Robin: Son of Batman 6

robin son of batman 6

Today, Spencer and Mark are discussing Robin: Son of Batman 6, originally released November 25th, 2015.

Spencer: “Redemption” can be an awfully selfish pursuit if the person seeking redemption is more interested in clearing their own name and conscience than about alleviating the pain they’ve caused others. I certainly wouldn’t accuse Damian Wayne of being selfish, but he is young, and still learning just what, exactly, redemption and forgiveness are all about. In Robin: Son of Batman 6, Patrick Gleason uses the events of the past five issues to teach Damian an entirely new definition of redemption, one focused more on others than himself. Continue reading

Saga 31

Alternating Currents: Saga 31, Ryan and Drew

Today, Ryan D. and Drew are discussing Saga 31, originally released November 25 2015.

Ryan D: The hiatus is over! Superstar creative team Brian K. Vaughn and Fiona Staples have been keeping themselves rather busy since issue 30 released a million years ago in July, hitting Comic Cons and embarking upon new series. Though Vaughn’s mini-series We Stand on Guard outsold Saga in the month of it’s debut, the Eisner-winning space opera returns with a new chapter which promises to keep returning readers satiated with its signature bend of absurdly imaginative and developed characters in an ever-expanding universe. Continue reading

Jughead 2

Today, the Ryans are discussing Jughead 2, originally released November 18th, 2015.

Ryan M.: Nobody likes a smart ass. Of all the things adults said when I was a kid, this may be the most full of shit. Everybody like a smart ass. They are funny! They say what they want without worrying about decorum and, in doing so, disrupt the mundane. The truth is, what “nobody likes” is being disrespected. And to tell a sass-filled kid that they have the power to undermine you is to further offer them power. In Jughead 2, the new regime at Riverdale High is struggling to regain the upper-hand over King of the Smart Asses, Jughead Jones.

Continue reading

Dark Knight III: The Master Race 1

Alternating Currents: Dark Knight III 1, Drew and Patrick

Today, Drew and Patrick are discussing Dark Knight III: The Master Race 1, originally released November 25th, 2015.

Drew: Under the subject of “staying on topic,” the Retcon Punch style guide reminds writers that any piece we write is a discussion of a specific issue of a comic, not a discourse on a creative team, series, or character. That’s a guideline that I stand by as something that keeps our discussions focused and open-minded — my opinions on any prior issues take a backseat to my reactions to this one. Indeed, DKIII might just provide a perfect example of why that focus is so important: we’d all love an opportunity to write about the legacy of The Dark Knight Returns, Frank Miller, or the enduring symbolic potency of Batman, but that would hardly make for a satisfying commentary on this particular comic. Then again, DKR, while formally remarkable in many ways, is most interesting as a response to the Batman stories that came before it — it’s very much a reaction to that legacy and context. Moreover, it was such a watershed moment for superheroes that virtually every superhero comic since then has needed to reconcile with it. That legacy proves inescapable for DKIII, which might actually work to this issue’s benefit. Continue reading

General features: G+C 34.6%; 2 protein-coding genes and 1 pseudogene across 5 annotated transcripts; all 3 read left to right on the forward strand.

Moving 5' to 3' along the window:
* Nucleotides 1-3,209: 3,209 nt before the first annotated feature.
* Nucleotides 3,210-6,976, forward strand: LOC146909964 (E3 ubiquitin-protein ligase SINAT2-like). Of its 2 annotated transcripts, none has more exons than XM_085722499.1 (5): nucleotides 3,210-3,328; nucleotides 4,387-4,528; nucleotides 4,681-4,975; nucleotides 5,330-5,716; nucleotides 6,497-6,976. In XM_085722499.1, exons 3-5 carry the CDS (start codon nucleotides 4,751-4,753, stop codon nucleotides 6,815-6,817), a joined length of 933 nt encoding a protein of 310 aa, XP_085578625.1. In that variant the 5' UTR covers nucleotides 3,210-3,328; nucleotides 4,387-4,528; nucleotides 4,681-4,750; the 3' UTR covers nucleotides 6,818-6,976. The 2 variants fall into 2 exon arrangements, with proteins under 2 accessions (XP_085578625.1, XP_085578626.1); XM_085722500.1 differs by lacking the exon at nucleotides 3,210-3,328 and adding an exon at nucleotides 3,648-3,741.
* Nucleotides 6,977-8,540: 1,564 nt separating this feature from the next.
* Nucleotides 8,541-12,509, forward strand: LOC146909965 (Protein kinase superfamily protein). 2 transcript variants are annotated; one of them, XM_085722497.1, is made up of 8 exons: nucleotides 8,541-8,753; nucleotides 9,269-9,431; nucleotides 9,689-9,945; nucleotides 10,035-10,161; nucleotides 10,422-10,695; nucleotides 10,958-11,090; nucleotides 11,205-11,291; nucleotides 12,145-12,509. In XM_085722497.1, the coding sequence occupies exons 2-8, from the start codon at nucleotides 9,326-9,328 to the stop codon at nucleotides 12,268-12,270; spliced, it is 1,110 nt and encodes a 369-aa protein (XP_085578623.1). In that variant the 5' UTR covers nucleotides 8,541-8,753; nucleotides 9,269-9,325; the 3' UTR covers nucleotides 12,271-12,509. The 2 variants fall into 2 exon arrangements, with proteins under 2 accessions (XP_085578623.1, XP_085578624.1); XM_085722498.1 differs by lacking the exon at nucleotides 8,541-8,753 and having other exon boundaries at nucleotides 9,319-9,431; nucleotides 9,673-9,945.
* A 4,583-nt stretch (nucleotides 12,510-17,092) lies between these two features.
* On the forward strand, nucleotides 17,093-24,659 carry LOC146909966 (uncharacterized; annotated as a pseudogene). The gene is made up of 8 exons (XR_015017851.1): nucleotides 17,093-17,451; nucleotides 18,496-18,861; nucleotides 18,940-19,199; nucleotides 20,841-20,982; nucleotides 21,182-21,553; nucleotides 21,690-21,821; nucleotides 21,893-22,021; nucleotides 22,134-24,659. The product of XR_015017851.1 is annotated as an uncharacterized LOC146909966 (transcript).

Moon Girl and Devil Dinosaur 1

moon girl 1Today, Patrick and Spencer are discussing Moon Girl and Devil Dinosaur 1, originally released November 25th, 2015.

“Hey Liz, how’s your telescope?”
“I don’t know Kelsey, how’s your mom’s pill addiction?”
30 Rock, “Reunion”
Patrick: By the time the third season of 30 Rock rolled around, the audience had grown used to Liz Lemon’s put-upon-nerd persona. It makes her a hyper competent underdog and immediately endearing in the world populated with sociopathic ego-machines like Jack, Jenna and Tracy. That’s what makes the set-up for the the episode “Reunion” so tantalizing – Liz plans to go to her high school reunion to prove to the people that used to bully her that she made something of herself. The problem, however, is that Liz was even more of a bully back to them, and whatever alienation she felt at the time was totally deserved. All of the jabs and jokes that she saw as self defense actually drove people away. Moon Girl and Devil Dinosaur 1 introduces us to the titular Moon Girl, and leans in to her outsider status, but may go too far, presenting her less like a misunderstood kid and more of a jerk.